Here's an uneducated guess, based on an evening's googling.
An earlier version of the poem appears in the Carmina Burana, §105 in this book but usually counted §142:
Tempus adest floridum,
Surgunt namque flores,
Vernales mox in omnibus
Iam mutantur mores.
You have to fudge Vernales to fit the melody, which seems strange, but another source supports this. It seems OK if you make Ver- an upbeat.
Translating both literally and metrically:
Now has come the florid time,
For flowers are arising;
Soon the ways in everything
Will be changed to Springtime.
The following four lines continue the idea of evidence that Winter is now in the process of changing to Spring:
Hoc quod frigus læserat,
Cernimus hoc fieri
Per multos colores.
What is injured by the cold,
Heats are now restoring;
We can tell it's happening
By the many colors.
The Biblioteca Augustana's version is probably more authoritative:
Tempus adest floridum, surgunt namque flores
vernales; mox in omnibus immutantur mores.
hoc, quod frigus leserat, reparant calores;
cernimus hoc fieri per multos colores.
The word immutantur agrees better than iam mutantur with the idea of "being changed into" and the transitive use of muto.
The punctuation indicates that the curator thought that vernales modified flores. Leo Tepper posted the same conclusion in his blog. But don't jump on that bandwagon just yet. There's more evidence below.
Wikipedia reports that a "sanitized version" of Tempus Adest Floridum was published in the Piæ Cantiones. No source is given for that characterization, but the next two verses of the Carmina Burana version are about virgines cum clericis finding love in the meadows—probably not very pious by the standards of the Swedish Reformation. The version in the Piæ Cantiones still describes meadows, but now it's only about plant life.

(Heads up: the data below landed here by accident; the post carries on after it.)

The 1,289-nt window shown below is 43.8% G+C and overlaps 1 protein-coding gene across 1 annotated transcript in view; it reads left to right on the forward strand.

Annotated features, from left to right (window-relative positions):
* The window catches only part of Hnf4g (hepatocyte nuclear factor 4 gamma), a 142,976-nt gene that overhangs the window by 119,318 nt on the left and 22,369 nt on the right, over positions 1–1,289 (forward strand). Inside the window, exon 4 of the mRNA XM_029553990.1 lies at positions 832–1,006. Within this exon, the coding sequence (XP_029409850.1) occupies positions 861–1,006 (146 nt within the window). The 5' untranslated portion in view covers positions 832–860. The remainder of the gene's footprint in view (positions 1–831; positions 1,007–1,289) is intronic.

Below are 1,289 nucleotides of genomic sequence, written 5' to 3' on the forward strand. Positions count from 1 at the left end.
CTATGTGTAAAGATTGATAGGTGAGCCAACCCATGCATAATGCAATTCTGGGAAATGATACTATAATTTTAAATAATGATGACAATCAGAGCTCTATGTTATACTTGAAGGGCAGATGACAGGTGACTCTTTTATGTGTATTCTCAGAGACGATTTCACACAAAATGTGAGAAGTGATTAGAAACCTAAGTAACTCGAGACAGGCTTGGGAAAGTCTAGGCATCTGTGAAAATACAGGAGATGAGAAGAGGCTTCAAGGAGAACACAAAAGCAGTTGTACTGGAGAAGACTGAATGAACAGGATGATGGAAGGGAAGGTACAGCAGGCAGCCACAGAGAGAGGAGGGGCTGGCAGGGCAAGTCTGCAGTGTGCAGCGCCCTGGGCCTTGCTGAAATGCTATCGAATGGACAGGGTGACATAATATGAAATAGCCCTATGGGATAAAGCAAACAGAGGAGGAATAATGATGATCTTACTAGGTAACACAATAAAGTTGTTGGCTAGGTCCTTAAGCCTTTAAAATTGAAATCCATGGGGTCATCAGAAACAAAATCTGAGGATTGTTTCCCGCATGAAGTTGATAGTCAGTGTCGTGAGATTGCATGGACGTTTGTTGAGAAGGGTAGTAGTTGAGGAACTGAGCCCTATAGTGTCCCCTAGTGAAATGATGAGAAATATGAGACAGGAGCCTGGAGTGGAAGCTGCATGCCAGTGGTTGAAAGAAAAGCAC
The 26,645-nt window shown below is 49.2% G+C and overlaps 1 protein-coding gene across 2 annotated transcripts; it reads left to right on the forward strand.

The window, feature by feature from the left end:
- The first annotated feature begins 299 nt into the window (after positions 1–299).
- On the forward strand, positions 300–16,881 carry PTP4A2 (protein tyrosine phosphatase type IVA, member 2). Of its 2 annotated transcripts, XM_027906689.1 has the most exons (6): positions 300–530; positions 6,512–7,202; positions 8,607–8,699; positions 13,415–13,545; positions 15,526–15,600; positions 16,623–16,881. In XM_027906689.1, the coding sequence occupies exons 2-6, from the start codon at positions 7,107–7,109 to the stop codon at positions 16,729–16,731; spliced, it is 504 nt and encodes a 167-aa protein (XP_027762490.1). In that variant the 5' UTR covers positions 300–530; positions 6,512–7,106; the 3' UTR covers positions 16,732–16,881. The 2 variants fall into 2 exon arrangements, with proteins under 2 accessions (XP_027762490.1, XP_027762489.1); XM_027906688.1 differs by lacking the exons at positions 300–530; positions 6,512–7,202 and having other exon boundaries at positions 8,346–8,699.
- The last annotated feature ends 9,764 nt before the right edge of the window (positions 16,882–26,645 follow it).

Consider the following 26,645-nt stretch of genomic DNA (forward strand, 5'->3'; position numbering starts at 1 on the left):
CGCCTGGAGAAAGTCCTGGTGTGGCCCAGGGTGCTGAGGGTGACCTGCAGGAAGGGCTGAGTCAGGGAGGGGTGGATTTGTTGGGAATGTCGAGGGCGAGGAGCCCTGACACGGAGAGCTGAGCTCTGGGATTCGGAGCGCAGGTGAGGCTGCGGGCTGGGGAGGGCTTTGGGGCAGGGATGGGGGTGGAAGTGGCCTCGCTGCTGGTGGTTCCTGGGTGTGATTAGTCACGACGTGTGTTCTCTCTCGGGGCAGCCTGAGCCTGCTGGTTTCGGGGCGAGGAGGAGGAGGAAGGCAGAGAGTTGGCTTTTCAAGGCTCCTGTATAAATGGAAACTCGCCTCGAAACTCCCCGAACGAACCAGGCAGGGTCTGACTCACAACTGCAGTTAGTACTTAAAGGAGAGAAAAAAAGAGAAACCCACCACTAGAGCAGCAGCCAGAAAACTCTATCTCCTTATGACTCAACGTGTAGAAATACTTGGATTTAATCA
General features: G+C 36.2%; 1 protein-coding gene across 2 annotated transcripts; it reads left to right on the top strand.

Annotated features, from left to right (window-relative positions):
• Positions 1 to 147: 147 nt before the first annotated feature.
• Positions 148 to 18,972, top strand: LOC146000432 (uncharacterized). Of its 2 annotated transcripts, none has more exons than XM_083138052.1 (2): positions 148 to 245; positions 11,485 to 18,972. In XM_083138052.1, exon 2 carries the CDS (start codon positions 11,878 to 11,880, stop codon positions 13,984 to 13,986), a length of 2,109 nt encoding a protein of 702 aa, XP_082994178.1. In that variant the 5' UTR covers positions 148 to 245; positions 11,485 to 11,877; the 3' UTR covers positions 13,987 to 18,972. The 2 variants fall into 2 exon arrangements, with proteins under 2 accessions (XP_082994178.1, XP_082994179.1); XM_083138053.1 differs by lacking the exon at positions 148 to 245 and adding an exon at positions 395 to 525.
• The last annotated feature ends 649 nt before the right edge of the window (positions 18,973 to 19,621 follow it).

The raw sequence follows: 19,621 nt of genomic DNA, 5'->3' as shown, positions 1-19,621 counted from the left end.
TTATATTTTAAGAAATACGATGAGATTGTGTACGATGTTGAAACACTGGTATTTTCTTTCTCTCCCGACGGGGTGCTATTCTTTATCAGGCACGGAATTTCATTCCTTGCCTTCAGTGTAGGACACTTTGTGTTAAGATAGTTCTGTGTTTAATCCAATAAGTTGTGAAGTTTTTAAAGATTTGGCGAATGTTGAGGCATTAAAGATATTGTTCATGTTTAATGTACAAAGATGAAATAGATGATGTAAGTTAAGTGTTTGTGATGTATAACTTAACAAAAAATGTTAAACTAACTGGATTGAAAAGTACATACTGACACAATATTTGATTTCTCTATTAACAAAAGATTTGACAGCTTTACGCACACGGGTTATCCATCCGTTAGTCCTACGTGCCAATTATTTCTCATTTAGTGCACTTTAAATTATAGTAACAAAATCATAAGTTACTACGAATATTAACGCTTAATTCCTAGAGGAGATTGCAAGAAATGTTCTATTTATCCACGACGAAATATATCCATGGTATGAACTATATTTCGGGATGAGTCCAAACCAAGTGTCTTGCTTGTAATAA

So, Tempus Adest Floridum got an edit, which fixed both the meter and the naughtiness. (The meter is still flawed, since the unstressed syllable Ver- is now on a strong beat, but this minor flaw seems common in Medieval Latin poetry.) The idea still seems to be that we are now witnessing the change to Spring. Per multos colores, in line 8, was revised to per multos labores, reinforcing the idea that something is causing everything to change.
Now, consider the medieval script in which immutantur would have been written. The letters -immu- would likely be a series of vertical strokes. If written inmutantur, the editor of the Piæ Cantiones could easily have mistaken the eight consecutive minims as the start of immitantur and then "corrected" the double m. (Perhaps iam mutantur is another transcription error introduced due to the same ambiguity.)
So that's my hypothesis: imitantur is a transcription error. The actual verb is inmutantur or immutantur, its subject is mores, and its object, properly an adjective, is vernales.
Commentary on p. 253 of this edition, from 1910, reports another likely transcription error in the Piæ Cantiones, in the second verse.
I welcome debunking from others more knowledgeable (or less). Some bases for doubt: palæography, transitive inmuto, and the erudition of Jacobus Finno and the other editors of the Piæ Cantiones, who presumably knew what they were doing.
After some more googling I found the relevant passage at the bottom of folio 58v in the Carmina Burana:
It clearly reads iam mutantur, so now I wonder where the Biblioteca Augustana got immutantur. If that's a period after omnibus, then vernales modifies flores as in Joonas's hypothesis, yielding this literal translation: "…for the Spring flowers are arising soon in everything; already the ways are being changed."
After still more googling, I didn't find mutari used in the transitive way required for this hypothesis, but I did discover the impersonal passive, explained in this answer. The impersonal passive makes sense of both the mutantur and imitatur versions, without needing vernales to (jarringly) modify flores, so I'm judging the transcription-error hypothesis an error.